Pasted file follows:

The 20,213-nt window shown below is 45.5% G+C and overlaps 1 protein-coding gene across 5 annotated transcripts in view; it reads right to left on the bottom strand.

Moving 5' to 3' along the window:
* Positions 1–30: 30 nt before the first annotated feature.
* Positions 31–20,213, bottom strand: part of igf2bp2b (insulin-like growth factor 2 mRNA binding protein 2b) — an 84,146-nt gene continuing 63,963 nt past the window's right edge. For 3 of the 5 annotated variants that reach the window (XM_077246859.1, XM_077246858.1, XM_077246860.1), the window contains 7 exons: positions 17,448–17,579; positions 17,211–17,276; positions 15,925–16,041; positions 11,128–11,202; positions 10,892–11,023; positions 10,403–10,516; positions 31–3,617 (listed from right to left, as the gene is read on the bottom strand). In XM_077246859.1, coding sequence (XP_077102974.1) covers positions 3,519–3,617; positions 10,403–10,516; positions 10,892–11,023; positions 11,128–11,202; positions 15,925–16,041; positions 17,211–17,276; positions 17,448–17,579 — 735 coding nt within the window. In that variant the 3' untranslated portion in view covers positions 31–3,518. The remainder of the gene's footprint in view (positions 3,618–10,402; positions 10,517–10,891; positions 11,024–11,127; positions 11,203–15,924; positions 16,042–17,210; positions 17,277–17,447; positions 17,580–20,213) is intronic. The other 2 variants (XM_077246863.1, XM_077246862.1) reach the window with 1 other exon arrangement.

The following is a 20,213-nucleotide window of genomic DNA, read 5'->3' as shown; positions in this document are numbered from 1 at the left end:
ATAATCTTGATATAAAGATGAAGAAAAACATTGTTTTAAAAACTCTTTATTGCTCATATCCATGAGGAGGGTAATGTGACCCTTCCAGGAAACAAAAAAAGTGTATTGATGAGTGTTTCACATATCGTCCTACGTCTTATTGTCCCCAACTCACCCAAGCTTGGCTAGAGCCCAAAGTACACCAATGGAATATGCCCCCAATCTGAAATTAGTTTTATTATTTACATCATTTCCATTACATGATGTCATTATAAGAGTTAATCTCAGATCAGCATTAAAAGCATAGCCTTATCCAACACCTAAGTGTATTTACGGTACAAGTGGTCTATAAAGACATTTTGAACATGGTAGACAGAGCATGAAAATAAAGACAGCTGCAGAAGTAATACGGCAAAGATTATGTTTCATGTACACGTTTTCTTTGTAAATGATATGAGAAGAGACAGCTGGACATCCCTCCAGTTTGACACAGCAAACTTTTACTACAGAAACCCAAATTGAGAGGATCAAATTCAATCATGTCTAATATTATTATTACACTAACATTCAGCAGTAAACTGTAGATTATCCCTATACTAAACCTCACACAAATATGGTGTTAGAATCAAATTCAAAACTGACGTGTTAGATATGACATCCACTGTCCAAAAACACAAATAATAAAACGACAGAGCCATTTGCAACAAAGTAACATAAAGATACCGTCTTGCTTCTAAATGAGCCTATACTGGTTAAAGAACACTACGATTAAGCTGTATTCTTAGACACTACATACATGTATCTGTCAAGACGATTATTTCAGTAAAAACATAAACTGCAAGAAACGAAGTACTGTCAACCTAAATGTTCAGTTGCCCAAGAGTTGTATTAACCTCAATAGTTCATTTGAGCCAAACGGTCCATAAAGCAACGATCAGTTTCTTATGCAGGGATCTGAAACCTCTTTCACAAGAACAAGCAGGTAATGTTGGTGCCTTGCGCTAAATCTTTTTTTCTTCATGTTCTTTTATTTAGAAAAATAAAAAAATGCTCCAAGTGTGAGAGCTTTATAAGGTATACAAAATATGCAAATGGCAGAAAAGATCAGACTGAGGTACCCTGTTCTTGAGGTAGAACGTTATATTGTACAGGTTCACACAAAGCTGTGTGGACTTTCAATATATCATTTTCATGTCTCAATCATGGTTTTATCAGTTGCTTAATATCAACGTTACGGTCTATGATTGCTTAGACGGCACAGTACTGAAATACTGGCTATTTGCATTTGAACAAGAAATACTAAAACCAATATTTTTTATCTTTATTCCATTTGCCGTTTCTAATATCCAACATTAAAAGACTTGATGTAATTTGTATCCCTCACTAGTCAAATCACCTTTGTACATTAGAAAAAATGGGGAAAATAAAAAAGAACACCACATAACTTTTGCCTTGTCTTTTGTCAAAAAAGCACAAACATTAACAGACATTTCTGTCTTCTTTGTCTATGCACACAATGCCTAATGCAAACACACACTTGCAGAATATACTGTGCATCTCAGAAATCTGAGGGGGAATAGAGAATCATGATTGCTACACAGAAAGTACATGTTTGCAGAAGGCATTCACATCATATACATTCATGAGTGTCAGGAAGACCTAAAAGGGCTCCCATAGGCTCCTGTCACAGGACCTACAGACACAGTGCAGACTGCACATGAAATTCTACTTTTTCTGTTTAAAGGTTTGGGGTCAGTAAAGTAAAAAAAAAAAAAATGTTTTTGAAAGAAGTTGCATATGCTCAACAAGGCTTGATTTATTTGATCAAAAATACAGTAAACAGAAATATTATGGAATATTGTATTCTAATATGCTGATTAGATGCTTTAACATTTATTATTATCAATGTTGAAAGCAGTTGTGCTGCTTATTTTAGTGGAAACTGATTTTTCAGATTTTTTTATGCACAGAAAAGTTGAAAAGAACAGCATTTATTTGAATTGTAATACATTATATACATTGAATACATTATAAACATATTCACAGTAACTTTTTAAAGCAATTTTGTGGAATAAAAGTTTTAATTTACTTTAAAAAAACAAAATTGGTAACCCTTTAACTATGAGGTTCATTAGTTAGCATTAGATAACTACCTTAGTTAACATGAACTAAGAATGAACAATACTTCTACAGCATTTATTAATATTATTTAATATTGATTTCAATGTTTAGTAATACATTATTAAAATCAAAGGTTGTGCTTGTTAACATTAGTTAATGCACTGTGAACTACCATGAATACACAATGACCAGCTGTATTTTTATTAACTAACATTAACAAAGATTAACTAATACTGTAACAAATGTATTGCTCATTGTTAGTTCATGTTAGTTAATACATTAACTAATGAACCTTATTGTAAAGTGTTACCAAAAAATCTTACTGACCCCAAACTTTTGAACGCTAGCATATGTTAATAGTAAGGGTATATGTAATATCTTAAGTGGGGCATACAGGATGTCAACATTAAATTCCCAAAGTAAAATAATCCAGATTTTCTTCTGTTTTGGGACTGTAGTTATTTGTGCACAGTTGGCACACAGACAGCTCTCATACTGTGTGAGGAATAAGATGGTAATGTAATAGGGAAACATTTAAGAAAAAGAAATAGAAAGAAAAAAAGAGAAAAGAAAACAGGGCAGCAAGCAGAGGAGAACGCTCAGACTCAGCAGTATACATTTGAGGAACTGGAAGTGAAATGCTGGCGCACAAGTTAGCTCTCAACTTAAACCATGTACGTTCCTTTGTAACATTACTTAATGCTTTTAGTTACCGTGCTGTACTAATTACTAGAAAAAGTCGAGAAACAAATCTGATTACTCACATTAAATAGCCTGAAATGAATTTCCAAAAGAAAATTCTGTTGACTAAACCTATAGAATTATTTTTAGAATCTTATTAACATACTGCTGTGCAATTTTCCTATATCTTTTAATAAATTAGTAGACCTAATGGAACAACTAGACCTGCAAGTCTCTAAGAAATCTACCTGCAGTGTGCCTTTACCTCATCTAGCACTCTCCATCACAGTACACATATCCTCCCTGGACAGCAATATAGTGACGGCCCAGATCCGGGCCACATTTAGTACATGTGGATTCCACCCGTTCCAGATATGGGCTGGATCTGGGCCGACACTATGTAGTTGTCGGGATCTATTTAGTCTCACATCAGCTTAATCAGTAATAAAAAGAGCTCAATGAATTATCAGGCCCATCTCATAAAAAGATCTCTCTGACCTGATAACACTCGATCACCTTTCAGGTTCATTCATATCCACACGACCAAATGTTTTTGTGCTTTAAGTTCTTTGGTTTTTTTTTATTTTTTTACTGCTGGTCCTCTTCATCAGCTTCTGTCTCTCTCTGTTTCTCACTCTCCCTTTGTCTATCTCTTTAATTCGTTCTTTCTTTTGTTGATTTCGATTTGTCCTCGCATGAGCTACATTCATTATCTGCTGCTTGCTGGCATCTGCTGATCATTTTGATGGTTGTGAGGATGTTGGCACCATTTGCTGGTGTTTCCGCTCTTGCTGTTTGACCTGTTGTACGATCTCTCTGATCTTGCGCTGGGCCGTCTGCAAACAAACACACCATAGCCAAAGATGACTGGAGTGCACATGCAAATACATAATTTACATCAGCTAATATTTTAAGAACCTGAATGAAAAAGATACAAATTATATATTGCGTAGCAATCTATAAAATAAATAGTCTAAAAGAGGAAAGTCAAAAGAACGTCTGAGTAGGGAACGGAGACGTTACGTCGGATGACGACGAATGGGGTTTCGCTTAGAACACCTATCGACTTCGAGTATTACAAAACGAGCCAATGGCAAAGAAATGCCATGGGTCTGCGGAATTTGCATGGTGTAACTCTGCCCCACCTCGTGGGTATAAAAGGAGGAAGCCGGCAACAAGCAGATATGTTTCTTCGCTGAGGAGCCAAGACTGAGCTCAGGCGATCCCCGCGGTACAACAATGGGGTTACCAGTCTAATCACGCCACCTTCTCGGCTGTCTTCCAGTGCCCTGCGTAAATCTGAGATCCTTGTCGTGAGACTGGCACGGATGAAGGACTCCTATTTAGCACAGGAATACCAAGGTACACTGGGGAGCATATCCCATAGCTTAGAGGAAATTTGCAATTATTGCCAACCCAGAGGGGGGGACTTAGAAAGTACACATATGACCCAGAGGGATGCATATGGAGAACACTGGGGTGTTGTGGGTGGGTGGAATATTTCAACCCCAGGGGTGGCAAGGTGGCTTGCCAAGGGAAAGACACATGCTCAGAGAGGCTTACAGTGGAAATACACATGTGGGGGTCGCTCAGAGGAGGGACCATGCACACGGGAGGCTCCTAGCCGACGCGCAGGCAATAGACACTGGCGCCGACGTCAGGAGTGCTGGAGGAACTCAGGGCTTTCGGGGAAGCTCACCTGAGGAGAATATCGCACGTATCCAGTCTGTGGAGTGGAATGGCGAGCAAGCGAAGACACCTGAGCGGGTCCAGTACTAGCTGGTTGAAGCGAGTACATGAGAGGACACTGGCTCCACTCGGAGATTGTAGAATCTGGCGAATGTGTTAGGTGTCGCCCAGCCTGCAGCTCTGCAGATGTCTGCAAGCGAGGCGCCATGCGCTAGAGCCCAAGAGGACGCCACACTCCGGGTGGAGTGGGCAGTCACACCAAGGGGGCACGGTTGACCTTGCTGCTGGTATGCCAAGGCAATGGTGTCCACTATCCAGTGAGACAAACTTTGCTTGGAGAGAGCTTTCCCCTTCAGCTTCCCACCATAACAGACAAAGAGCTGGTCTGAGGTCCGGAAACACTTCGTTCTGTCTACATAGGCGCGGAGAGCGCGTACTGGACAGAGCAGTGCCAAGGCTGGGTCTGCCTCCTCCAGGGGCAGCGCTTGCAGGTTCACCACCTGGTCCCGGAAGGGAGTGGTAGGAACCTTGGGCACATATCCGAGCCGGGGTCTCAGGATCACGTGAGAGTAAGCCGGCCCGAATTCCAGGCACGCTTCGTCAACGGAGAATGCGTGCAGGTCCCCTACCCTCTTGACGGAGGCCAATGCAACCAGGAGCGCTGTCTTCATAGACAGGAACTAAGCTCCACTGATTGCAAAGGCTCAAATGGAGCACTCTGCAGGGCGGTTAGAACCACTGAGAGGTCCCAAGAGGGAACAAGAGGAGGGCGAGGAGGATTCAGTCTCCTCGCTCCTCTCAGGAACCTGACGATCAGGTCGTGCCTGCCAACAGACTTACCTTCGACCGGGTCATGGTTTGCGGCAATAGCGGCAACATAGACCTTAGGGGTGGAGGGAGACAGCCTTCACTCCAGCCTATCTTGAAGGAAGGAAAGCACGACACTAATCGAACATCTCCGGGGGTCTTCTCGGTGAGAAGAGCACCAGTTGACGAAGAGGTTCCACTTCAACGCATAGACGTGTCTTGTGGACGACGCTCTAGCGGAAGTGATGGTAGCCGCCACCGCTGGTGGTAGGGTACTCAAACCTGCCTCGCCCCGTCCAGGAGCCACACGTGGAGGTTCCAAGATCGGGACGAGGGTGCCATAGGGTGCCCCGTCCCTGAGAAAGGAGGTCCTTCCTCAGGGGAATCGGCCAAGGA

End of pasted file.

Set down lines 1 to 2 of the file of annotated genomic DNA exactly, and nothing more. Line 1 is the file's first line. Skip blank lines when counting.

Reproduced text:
The 20,213-nt window shown below is 45.5% G+C and overlaps 1 protein-coding gene across 5 annotated transcripts in view; it reads right to left on the bottom strand.

Moving 5' to 3' along the window: